See the information in Steven Schafersman’s comment, below the body of this post.
Steven Schafersman, president of Texas Citizens for Science, will be in a mini-debate with Texas State Board of Education (SBOE) member Barbara Cargill at 8:20 a.m. tomorrow [Texas time; that’s 9:20 in New York and 6:20 in California] (Jan 21, 2009) on KTRU radio (Rice University) in Houston. You can get the live feed here. (Note: I’ve tested the links. The mp3 format is one that might not be playable, and won’t be automatically recognized, by the Windows Media Player. If you want that format, you can play it with iTunes. I recommend testing the live feed with your players before the debate starts.)
Dr. Schafersman has been doing this good work for decades, so he certainly doesn’t need suggestions from me about what arguments to make.
But that won’t stop me from saying what I would do.
The creationist SBOE members want the state science standards (TEKS) to require that students be taught to critically examine “Weaknesses” in the scientific theories that they’re learning about. They claim that this is not a religiously-motivated campaign, targeting evolution. Instead, they insist, their purpose is “academic freedom,” and the cultivation of “critical thinking” powers of students, by including “Strengths and Weaknesses” of all the theories that they learn about in science — not singling out evolution to be treated differently, which could raise flags in the courts.
Insertion of this requirement would serve as their basis for refusing to approve science textbooks that don’t tell students about “weaknesses.”
The problem with that is that it literally does not make any sense, scientifically speaking: Scientists recognize how established theories may be incomplete in some respects, and subject to modification in light of new observations. But, speaking scientifically, it does not make sense to talk about these characteristics as “weaknesses” of established theories. That’s not “the way science actually operates.”
The creationist SBOE members can’t come up with sensible examples of what should be included as “Weaknesses” in the textbooks. SBOE member Mercer has brought up the Piltdown hoax as an example, and has continued using it as an example even after it has been explained to him why it cannot be understood as a “weakness” of evolutionary theory. Where are the textbook publishers supposed to find examples of “weaknesses” to include in their textbooks?
If I had a chance with Cargill, I would ask:
Please let us know what you would want included as “weaknesses” of any of these theories:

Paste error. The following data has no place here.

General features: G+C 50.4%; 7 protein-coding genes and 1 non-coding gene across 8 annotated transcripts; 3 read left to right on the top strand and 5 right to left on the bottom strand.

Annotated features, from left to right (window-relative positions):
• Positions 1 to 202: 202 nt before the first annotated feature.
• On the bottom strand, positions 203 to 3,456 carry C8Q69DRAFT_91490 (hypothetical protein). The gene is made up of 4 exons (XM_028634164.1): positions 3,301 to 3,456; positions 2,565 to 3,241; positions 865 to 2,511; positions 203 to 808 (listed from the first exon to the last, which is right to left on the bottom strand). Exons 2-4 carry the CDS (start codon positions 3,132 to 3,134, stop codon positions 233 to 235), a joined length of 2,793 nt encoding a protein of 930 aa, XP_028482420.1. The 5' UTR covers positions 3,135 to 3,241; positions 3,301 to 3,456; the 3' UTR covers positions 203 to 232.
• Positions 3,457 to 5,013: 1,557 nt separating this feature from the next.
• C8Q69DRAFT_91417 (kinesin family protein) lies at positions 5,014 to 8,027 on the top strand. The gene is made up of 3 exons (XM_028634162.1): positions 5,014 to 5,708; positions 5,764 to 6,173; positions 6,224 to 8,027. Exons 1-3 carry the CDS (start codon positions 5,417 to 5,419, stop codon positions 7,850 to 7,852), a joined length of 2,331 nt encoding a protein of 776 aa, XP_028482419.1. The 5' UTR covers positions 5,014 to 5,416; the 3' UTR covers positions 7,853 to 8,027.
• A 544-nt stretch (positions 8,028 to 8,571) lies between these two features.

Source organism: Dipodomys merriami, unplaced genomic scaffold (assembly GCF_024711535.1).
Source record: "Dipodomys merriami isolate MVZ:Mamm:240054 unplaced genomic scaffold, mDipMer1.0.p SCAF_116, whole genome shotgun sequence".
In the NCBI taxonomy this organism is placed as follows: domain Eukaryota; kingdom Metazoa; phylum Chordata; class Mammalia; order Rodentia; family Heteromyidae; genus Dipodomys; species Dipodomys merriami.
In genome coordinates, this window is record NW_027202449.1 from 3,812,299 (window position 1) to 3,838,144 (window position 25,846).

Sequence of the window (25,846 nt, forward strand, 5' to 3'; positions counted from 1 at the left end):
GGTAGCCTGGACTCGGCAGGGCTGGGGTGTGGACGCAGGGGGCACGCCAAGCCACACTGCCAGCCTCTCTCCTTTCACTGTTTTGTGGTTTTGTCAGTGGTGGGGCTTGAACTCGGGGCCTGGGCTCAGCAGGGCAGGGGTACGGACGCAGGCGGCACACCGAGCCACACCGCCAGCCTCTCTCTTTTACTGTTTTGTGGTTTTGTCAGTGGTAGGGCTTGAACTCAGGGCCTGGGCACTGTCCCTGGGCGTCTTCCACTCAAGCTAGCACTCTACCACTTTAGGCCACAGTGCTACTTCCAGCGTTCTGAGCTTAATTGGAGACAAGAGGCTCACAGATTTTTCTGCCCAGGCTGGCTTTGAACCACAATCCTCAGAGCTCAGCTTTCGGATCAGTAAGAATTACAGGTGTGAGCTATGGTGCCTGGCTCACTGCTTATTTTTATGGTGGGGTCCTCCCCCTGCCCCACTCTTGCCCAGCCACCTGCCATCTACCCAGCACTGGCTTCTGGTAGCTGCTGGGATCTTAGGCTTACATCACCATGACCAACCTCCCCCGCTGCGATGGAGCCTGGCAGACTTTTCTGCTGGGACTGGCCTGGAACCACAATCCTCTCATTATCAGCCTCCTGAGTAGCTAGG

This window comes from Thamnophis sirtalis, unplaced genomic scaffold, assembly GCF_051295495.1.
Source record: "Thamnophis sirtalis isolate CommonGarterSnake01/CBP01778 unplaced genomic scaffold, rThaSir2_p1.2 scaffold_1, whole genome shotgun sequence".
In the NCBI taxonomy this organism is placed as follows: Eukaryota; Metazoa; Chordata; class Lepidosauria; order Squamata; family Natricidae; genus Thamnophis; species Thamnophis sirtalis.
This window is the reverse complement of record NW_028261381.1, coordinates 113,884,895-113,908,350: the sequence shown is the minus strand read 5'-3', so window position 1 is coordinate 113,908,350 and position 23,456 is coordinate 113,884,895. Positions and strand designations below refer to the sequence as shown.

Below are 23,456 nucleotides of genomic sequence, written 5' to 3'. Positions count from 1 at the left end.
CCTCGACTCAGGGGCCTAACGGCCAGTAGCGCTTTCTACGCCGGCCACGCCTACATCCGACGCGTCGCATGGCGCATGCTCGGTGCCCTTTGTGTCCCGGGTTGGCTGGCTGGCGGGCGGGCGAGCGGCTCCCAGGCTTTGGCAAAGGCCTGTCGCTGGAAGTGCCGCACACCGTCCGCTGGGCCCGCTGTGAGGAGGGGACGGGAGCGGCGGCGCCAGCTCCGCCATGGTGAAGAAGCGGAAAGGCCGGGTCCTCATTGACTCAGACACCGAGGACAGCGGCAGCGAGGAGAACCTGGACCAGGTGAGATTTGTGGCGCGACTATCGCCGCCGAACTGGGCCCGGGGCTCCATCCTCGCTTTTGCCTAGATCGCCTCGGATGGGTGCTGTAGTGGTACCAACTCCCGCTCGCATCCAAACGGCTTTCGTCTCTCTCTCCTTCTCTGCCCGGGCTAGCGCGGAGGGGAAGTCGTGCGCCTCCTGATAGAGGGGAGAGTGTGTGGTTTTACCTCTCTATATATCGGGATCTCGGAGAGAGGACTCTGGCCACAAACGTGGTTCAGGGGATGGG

- Atomic theory
- Kinetic theory of gases
- Plate tectonics / Continental Drift
- Theory of Gravity
- Theory of relativity
- Quantum field theory
- Cell theory (Biology)
Remember, Cargill is the SBOE member who claims credit as having been a high school science teacher, and who continues as director of a private “science” camp. If she can’t come up with examples of “weaknesses” of any of these theories, where will the textbook publishers find any?
The creationist SBOE members like to ask “Why is it OK to discuss the weaknesses of other scientific theories, but evolution is treated differently — so teachers and students are not allowed to discuss the weaknesses of evolution?”
When Cargill proves unable to name weaknesses in the other theories, that will show that she is really only interested in having “weaknesses” included in the teaching of evolution.
And where could the textbook publishers get information about “weaknesses” of evolution to include in their biology textbooks? Where else (in fact, nowhere else) but in the non-scientific baloney about “icons” and such (e.g., the Piltdown hoax) propounded by religiously-motivated polemicists like those at the Discovery Institute (where SBOE found 2 of their 3 anti-evolution “experts” to review the new TEKS science standards). As Schafersman explains:
It is no coincidence that when the Creationists actually have to produce examples of the so-called “weaknesses” of evolution, they have to make them up. These were quickly exposed by scientists in books and articles as ad hoc, false fabrications with no scientific value. They had to make up the “weaknesses” because there are no legitimate weaknesses in the scientific theory of evolution for them to use. The alleged “weaknesses” of evolution described in Creationist books such as Icons of Evolution by Jonathan Wells and Explore Evolution by Stephen Meyer, Ralph Seelke, and other Intelligent Design Creationists (IDCs) are bogus. While superficially compelling to individuals whose scientific knowledge is weak, these “weaknesses” are contrivances created by anti-evolutionists to mislead and confuse readers, as over a dozen books and tens of essays written by legitimate scientists have demonstrated. As I am fond of saying, ID Creationism is one of the few scholarly pursuits that tries to fool the individuals it wants to persuade. Intelligent Design Creationism is so successful at this task because it really consists of a type of pseudoscholarship which has mastered specious arguments, rhetorical persuasion, and marketing techniques to sell its product without good evidence, and has made sophistry a virtue. Creationism rejects evolution as a natural process, while science has accepted the fact of evolution since the 1870s.